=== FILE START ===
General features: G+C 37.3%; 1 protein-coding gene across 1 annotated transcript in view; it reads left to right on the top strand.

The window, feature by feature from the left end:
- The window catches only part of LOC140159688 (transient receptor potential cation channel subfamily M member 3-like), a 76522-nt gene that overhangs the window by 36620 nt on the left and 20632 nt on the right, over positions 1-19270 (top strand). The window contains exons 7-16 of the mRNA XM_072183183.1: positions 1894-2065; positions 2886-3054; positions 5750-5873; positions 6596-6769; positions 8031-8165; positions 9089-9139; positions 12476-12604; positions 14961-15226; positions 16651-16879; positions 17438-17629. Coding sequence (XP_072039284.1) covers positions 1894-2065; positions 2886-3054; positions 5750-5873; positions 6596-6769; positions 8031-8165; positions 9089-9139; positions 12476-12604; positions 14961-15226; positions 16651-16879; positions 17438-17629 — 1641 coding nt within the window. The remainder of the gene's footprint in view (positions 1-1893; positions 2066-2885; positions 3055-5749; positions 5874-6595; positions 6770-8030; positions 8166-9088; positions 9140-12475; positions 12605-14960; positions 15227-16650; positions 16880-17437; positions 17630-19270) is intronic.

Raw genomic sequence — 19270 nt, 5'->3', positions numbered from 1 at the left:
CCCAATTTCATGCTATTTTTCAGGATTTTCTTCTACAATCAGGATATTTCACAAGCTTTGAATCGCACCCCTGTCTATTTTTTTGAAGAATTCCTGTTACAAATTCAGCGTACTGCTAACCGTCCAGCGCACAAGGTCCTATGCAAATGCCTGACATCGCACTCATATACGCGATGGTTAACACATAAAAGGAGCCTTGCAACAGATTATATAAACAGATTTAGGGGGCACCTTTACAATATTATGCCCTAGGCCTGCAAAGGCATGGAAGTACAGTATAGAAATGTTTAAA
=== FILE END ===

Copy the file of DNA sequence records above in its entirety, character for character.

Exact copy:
General features: G+C 37.3%; 1 protein-coding gene across 1 annotated transcript in view; it reads left to right on the top strand.

The window, feature by feature from the left end:
- The window catches only part of LOC140159688 (transient receptor potential cation channel subfamily M member 3-like), a 76522-nt gene that overhangs the window by 36620 nt on the left and 20632 nt on the right, over positions 1-19270 (top strand). The window contains exons 7-16 of the mRNA XM_072183183.1: positions 1894-2065; positions 2886-3054; positions 5750-5873; positions 6596-6769; positions 8031-8165; positions 9089-9139; positions 12476-12604; positions 14961-15226; positions 16651-16879; positions 17438-17629. Coding sequence (XP_072039284.1) covers positions 1894-2065; positions 2886-3054; positions 5750-5873; positions 6596-6769; positions 8031-8165; positions 9089-9139; positions 12476-12604; positions 14961-15226; positions 16651-16879; positions 17438-17629 — 1641 coding nt within the window. The remainder of the gene's footprint in view (positions 1-1893; positions 2066-2885; positions 3055-5749; positions 5874-6595; positions 6770-8030; positions 8166-9088; positions 9140-12475; positions 12605-14960; positions 15227-16650; positions 16880-17437; positions 17630-19270) is intronic.

Raw genomic sequence — 19270 nt, 5'->3', positions numbered from 1 at the left:
CCCAATTTCATGCTATTTTTCAGGATTTTCTTCTACAATCAGGATATTTCACAAGCTTTGAATCGCACCCCTGTCTATTTTTTTGAAGAATTCCTGTTACAAATTCAGCGTACTGCTAACCGTCCAGCGCACAAGGTCCTATGCAAATGCCTGACATCGCACTCATATACGCGATGGTTAACACATAAAAGGAGCCTTGCAACAGATTATATAAACAGATTTAGGGGGCACCTTTACAATATTATGCCCTAGGCCTGCAAAGGCATGGAAGTACAGTATAGAAATGTTTAAA